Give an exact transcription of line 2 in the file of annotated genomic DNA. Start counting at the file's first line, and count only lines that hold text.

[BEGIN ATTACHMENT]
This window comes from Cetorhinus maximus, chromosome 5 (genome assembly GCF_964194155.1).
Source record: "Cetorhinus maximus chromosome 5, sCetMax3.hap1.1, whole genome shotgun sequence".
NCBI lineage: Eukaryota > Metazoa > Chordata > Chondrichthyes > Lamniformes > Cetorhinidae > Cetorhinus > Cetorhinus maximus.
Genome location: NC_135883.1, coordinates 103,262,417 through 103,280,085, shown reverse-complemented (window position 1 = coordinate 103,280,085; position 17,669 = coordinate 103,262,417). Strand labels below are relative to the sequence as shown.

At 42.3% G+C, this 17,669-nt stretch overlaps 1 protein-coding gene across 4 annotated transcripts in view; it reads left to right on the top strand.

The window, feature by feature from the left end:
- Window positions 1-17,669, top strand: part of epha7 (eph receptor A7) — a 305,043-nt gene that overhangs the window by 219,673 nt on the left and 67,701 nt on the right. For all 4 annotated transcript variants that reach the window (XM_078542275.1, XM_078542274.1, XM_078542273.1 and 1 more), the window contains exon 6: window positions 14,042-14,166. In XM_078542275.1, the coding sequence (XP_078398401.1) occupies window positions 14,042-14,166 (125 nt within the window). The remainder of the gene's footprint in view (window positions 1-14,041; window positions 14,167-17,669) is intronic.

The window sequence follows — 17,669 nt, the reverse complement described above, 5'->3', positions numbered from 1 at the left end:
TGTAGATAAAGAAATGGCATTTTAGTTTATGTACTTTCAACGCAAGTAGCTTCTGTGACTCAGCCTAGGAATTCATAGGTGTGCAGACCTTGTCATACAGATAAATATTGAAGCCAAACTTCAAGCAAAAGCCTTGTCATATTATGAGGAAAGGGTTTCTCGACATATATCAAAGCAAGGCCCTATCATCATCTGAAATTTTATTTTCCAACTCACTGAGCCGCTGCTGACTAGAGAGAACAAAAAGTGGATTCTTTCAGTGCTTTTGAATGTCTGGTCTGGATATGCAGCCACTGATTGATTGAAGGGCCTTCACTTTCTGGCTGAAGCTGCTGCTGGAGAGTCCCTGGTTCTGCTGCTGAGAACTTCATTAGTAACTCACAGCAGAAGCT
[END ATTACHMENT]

Source record: "Cetorhinus maximus chromosome 5, sCetMax3.hap1.1, whole genome shotgun sequence".